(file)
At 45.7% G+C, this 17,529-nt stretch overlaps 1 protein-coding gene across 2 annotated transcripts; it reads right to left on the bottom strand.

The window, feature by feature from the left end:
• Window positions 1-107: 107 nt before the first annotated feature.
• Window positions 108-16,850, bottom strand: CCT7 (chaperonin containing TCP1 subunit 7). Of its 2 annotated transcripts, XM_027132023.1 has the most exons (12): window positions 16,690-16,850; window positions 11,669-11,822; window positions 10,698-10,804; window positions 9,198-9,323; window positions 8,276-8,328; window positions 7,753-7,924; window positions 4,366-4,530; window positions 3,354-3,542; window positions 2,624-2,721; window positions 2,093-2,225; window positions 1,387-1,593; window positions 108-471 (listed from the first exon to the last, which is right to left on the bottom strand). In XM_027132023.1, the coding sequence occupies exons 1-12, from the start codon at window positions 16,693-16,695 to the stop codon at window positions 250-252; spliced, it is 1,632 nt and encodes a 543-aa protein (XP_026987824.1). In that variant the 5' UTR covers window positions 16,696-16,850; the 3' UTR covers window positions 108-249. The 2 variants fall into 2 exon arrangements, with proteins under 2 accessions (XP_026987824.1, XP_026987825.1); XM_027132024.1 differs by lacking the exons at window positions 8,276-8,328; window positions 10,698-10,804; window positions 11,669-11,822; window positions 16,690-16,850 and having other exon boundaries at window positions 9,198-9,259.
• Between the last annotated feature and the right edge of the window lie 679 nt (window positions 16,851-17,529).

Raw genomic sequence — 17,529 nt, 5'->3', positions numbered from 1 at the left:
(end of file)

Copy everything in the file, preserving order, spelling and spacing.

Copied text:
At 45.7% G+C, this 17,529-nt stretch overlaps 1 protein-coding gene across 2 annotated transcripts; it reads right to left on the bottom strand.

The window, feature by feature from the left end:
• Window positions 1-107: 107 nt before the first annotated feature.
• Window positions 108-16,850, bottom strand: CCT7 (chaperonin containing TCP1 subunit 7). Of its 2 annotated transcripts, XM_027132023.1 has the most exons (12): window positions 16,690-16,850; window positions 11,669-11,822; window positions 10,698-10,804; window positions 9,198-9,323; window positions 8,276-8,328; window positions 7,753-7,924; window positions 4,366-4,530; window positions 3,354-3,542; window positions 2,624-2,721; window positions 2,093-2,225; window positions 1,387-1,593; window positions 108-471 (listed from the first exon to the last, which is right to left on the bottom strand). In XM_027132023.1, the coding sequence occupies exons 1-12, from the start codon at window positions 16,693-16,695 to the stop codon at window positions 250-252; spliced, it is 1,632 nt and encodes a 543-aa protein (XP_026987824.1). In that variant the 5' UTR covers window positions 16,696-16,850; the 3' UTR covers window positions 108-249. The 2 variants fall into 2 exon arrangements, with proteins under 2 accessions (XP_026987824.1, XP_026987825.1); XM_027132024.1 differs by lacking the exons at window positions 8,276-8,328; window positions 10,698-10,804; window positions 11,669-11,822; window positions 16,690-16,850 and having other exon boundaries at window positions 9,198-9,259.
• Between the last annotated feature and the right edge of the window lie 679 nt (window positions 16,851-17,529).

Raw genomic sequence — 17,529 nt, 5'->3', positions numbered from 1 at the left: